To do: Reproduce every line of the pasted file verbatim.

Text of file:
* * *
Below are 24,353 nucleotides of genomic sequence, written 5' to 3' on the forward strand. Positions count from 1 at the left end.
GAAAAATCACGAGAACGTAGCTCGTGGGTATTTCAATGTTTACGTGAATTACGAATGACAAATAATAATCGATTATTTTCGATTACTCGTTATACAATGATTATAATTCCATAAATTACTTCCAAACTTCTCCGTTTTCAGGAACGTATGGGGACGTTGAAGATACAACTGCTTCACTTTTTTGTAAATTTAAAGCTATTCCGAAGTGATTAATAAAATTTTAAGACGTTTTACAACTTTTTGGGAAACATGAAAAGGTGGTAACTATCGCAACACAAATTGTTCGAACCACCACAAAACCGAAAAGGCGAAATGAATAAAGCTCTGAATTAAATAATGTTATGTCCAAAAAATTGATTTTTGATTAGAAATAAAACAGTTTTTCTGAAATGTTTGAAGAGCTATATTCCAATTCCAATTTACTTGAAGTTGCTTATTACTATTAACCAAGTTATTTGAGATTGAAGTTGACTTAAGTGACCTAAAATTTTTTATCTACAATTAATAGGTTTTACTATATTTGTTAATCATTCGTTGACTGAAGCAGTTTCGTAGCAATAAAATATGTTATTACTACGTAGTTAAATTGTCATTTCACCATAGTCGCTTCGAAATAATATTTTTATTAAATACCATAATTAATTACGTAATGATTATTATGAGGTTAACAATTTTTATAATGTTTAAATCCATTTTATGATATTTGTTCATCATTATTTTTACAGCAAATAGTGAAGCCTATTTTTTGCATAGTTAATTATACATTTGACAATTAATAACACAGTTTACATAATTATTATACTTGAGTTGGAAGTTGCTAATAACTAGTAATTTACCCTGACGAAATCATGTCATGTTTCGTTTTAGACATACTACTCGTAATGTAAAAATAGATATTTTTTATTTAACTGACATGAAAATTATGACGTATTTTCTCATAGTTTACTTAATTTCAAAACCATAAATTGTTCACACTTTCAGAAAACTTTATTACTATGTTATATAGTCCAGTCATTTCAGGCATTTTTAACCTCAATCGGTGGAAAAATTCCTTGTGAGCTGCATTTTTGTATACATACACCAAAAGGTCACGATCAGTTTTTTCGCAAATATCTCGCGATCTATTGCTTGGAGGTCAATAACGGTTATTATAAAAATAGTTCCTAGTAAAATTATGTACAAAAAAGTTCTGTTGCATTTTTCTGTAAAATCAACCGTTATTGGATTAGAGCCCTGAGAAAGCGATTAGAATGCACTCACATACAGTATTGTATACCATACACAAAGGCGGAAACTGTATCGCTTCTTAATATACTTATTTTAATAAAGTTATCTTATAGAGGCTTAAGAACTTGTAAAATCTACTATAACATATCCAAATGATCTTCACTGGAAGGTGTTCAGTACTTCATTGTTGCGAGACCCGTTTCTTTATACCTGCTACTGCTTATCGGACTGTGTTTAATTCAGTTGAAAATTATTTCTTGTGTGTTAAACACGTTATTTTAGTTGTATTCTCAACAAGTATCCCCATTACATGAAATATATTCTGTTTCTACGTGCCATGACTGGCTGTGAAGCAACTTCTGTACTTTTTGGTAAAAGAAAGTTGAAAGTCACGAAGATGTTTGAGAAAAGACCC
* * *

Below are 24,353 nucleotides of genomic sequence, written 5' to 3' on the forward strand. Positions count from 1 at the left end.
GAAAAATCACGAGAACGTAGCTCGTGGGTATTTCAATGTTTACGTGAATTACGAATGACAAATAATAATCGATTATTTTCGATTACTCGTTATACAATGATTATAATTCCATAAATTACTTCCAAACTTCTCCGTTTTCAGGAACGTATGGGGACGTTGAAGATACAACTGCTTCACTTTTTTGTAAATTTAAAGCTATTCCGAAGTGATTAATAAAATTTTAAGACGTTTTACAACTTTTTGGGAAACATGAAAAGGTGGTAACTATCGCAACACAAATTGTTCGAACCACCACAAAACCGAAAAGGCGAAATGAATAAAGCTCTGAATTAAATAATGTTATGTCCAAAAAATTGATTTTTGATTAGAAATAAAACAGTTTTTCTGAAATGTTTGAAGAGCTATATTCCAATTCCAATTTACTTGAAGTTGCTTATTACTATTAACCAAGTTATTTGAGATTGAAGTTGACTTAAGTGACCTAAAATTTTTTATCTACAATTAATAGGTTTTACTATATTTGTTAATCATTCGTTGACTGAAGCAGTTTCGTAGCAATAAAATATGTTATTACTACGTAGTTAAATTGTCATTTCACCATAGTCGCTTCGAAATAATATTTTTATTAAATACCATAATTAATTACGTAATGATTATTATGAGGTTAACAATTTTTATAATGTTTAAATCCATTTTATGATATTTGTTCATCATTATTTTTACAGCAAATAGTGAAGCCTATTTTTTGCATAGTTAATTATACATTTGACAATTAATAACACAGTTTACATAATTATTATACTTGAGTTGGAAGTTGCTAATAACTAGTAATTTACCCTGACGAAATCATGTCATGTTTCGTTTTAGACATACTACTCGTAATGTAAAAATAGATATTTTTTATTTAACTGACATGAAAATTATGACGTATTTTCTCATAGTTTACTTAATTTCAAAACCATAAATTGTTCACACTTTCAGAAAACTTTATTACTATGTTATATAGTCCAGTCATTTCAGGCATTTTTAACCTCAATCGGTGGAAAAATTCCTTGTGAGCTGCATTTTTGTATACATACACCAAAAGGTCACGATCAGTTTTTTCGCAAATATCTCGCGATCTATTGCTTGGAGGTCAATAACGGTTATTATAAAAATAGTTCCTAGTAAAATTATGTACAAAAAAGTTCTGTTGCATTTTTCTGTAAAATCAACCGTTATTGGATTAGAGCCCTGAGAAAGCGATTAGAATGCACTCACATACAGTATTGTATACCATACACAAAGGCGGAAACTGTATCGCTTCTTAATATACTTATTTTAATAAAGTTATCTTATAGAGGCTTAAGAACTTGTAAAATCTACTATAACATATCCAAATGATCTTCACTGGAAGGTGTTCAGTACTTCATTGTTGCGAGACCCGTTTCTTTATACCTGCTACTGCTTATCGGACTGTGTTTAATTCAGTTGAAAATTATTTCTTGTGTGTTAAACACGTTATTTTAGTTGTATTCTCAACAAGTATCCCCATTACATGAAATATATTCTGTTTCTACGTGCCATGACTGGCTGTGAAGCAACTTCTGTACTTTTTGGTAAAAGAAAGTTGAAAGTCACGAAGATGTTTGAGAAAAGACCC